‘Marriage, in the view alike of the courts of common law and of the ecclesiastical courts, is not a sacrament: see Article 25. It is a contract … affecting the status of the parties. But it is one and the same thing whether the contract is made in church with religious vows superadded … or before a registrar without any religious ceremonies … the Established Church has never refused to recognize any marriage which by our law is valid as being other than a good marriage for ecclesiastical purposes’ (p.109).
‘To the [English] law there is only one contract of marriage. It may be solemnized in a church … with the rites of the Church of England … or it may be made before a registrar … The result is one and the same in every respect known to the law’. (p.114).
Thus an Anglican who wishes to marry is under no obligation to marry in an Anglican church, or according to a religious ceremony. In the Church of England (and the Church in Wales) a civil marriage is just as valid as a marriage in church. The Church cannot solemnise the marriage of a person who has already been lawfully married in a civil ceremony, unless, of course, the previous marriage has ended by death or divorce.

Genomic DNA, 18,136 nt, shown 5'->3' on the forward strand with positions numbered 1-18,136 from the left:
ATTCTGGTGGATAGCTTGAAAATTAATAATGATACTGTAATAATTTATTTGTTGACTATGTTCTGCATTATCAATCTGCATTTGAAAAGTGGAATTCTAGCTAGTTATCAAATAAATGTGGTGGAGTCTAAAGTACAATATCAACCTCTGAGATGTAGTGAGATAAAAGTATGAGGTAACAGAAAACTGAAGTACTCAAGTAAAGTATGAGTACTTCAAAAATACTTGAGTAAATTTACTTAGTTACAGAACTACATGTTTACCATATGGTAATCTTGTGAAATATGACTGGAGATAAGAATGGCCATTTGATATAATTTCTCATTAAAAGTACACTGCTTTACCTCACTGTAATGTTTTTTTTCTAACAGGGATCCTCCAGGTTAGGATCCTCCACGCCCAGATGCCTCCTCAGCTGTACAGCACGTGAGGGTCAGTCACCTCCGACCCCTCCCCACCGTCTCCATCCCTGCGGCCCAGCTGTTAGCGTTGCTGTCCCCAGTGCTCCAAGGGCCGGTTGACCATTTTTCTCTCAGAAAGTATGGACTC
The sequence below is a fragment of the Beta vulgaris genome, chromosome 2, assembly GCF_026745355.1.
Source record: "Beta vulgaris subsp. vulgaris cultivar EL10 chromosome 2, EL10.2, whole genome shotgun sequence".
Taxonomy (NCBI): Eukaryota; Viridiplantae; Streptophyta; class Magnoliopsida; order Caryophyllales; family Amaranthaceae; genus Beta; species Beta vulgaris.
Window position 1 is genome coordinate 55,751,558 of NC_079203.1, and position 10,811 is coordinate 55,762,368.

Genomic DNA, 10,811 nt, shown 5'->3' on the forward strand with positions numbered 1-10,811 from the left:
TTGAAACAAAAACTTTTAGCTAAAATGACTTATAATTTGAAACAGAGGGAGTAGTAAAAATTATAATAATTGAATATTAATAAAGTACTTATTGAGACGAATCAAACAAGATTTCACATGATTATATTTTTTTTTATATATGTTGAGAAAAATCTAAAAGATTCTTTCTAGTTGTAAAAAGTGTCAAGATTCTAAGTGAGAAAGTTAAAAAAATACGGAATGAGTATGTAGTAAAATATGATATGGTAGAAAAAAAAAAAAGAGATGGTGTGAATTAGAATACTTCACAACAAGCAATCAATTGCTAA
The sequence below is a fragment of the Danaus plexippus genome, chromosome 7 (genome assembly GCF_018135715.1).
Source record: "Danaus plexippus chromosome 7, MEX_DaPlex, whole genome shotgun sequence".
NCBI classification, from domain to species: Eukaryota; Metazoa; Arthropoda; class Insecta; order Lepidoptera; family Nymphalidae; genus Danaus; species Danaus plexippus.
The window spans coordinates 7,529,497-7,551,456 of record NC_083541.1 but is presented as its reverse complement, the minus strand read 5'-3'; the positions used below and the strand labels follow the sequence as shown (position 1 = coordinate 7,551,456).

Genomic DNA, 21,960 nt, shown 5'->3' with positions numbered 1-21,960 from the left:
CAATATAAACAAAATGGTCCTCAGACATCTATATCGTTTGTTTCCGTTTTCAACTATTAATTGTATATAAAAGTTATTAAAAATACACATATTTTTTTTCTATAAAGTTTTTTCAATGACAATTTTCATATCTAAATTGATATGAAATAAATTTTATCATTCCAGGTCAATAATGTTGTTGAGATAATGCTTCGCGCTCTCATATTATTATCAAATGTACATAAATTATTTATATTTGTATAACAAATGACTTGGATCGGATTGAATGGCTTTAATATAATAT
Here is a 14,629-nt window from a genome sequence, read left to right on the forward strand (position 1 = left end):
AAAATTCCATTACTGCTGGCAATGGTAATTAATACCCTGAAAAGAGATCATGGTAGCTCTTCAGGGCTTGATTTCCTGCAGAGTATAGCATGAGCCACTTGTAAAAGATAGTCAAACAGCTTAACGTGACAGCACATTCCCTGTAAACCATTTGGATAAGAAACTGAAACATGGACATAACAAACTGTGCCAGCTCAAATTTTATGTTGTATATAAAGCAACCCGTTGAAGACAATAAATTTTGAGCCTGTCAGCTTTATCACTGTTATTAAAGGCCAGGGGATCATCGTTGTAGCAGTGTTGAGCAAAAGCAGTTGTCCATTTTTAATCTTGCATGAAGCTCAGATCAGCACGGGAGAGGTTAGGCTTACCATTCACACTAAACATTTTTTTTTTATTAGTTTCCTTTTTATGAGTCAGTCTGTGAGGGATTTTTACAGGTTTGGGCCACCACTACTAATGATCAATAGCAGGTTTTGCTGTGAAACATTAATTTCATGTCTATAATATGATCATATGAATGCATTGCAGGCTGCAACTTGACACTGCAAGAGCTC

However, the celebrated Christian apologist and Anglican C.S Lewis seems not to have shared the view of the judges in Dibdin. His own tragically short marriage has been movingly dramatized in the film Shadowlands. He originally married his American friend Joy in a registry office (not a church) merely in order to secure her legal right to remain in Britain. Later, when she was diagnosed with cancer, he fell in love with her and wished to have a church marriage. After initial difficulties with ecclesiastical authority (not because of the previous civil marriage, but because Joy was a divorcee), Lewis and Joy were ‘married’ by a vicar using the marriage service in the Book of Common Prayer 1662.